REVIEWS: Release by Patrick Ness


Adam is preparing for Enzo’s leaving party and he has mixed feelings about it. They’ve drifted apart but Adam can’t forget what they once were to each other, no matter what Enzo says. For Adam their relationship was more than just messing around and he suspects it was the same for Enzo too, but now Enzo is moving away and any possibility that they might restart what was so abruptly finished seems less and less likely. 

Enzo’s departure is just one of the things that Adam has to deal with in Release. His boss is threatening to fire him if he doesn’t have sex with him, his parents are facing serious financial problems, and he walks on eggshells at home. To top it all off, it seems as if Enzo might not be the only person leaving Adam.

Ness creates complex characters. Side characters are fully-fleshed out, you have a sense that there world is far more expansive, that their lives exist outside of the story. One of the most hard-hitting elements of Release is Adam’s family life. His parents show blatant favouritism towards his eldest brother who is following in his father’s footsteps and becoming a preacher. When is brother comes home with a problem his parents are angry but willing to offer support, when Adam confides in his father about his boss, his father questions whether it was partly Adam’s fault. Their love is provided on the condition that he hides who he is, and one of the empowering things about the novel is how Adam starts to learn that being loved on those terms isn’t good enough. He deserves more and he can choose his own family.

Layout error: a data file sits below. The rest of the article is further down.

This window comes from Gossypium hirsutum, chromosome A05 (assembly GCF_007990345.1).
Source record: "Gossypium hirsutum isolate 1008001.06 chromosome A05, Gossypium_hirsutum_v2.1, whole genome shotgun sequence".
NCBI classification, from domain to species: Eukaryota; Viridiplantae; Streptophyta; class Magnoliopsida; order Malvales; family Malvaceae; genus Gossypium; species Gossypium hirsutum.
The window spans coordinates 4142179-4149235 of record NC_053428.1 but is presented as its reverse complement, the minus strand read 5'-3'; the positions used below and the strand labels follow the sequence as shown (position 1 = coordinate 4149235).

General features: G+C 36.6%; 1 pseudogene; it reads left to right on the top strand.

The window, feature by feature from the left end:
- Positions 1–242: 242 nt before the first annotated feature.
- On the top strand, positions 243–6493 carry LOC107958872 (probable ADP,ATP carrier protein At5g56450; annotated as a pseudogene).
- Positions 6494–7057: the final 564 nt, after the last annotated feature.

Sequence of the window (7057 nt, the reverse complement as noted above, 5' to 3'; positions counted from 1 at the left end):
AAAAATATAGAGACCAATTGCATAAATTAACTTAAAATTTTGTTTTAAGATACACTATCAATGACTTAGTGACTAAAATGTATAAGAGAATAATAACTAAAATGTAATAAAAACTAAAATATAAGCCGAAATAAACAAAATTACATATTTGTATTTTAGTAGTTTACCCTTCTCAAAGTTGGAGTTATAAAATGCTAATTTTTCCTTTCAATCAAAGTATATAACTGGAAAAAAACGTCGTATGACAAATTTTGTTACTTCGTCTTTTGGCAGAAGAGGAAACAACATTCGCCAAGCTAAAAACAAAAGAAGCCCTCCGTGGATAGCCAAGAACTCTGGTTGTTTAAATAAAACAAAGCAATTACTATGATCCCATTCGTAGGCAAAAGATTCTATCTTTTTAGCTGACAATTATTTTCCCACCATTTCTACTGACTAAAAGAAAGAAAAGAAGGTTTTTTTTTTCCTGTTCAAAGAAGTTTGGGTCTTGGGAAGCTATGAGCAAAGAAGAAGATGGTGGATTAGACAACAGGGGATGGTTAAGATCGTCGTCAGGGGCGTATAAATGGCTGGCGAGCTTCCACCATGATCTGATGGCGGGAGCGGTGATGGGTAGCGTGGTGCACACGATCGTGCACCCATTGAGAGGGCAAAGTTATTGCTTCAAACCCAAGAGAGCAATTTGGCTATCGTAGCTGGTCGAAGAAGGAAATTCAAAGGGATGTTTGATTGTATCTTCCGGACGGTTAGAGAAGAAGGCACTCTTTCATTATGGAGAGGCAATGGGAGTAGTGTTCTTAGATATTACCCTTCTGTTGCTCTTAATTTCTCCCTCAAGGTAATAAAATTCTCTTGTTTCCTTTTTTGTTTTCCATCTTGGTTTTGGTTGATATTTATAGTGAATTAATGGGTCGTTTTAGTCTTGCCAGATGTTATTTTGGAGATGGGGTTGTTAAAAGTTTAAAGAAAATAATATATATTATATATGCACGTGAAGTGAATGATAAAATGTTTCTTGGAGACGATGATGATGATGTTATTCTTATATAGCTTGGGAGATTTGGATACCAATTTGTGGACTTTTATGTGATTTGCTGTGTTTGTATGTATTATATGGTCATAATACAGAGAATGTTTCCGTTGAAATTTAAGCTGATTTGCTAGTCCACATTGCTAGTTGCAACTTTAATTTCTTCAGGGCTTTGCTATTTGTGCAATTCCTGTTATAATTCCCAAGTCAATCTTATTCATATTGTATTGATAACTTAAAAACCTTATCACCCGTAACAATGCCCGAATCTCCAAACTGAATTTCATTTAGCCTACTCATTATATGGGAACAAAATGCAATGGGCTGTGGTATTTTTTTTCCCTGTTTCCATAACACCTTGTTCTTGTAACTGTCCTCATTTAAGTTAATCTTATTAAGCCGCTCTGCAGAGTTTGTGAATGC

His family life is mirrored in Katherine’s upbringing. We learn that she was murdered by her addict boyfriend at the start of the novel, but her spirit entwines with a Queen, a sort of lady of the lake, and she goes on a quest for vengeance. Katherine’s mother put relationships ahead of her children, and they suffered because of it.

Personally, I wasn’t as engaged with the supernatural element of the novel, but I can appreciate how the two story lines compliment each other and create a portrait of love, acceptance, friendships and what it means to be yourself.

Rating: 3/5

Author: Nicole @whatadifferenceawordmakes

Book-lover, tea enthusiast and MA student

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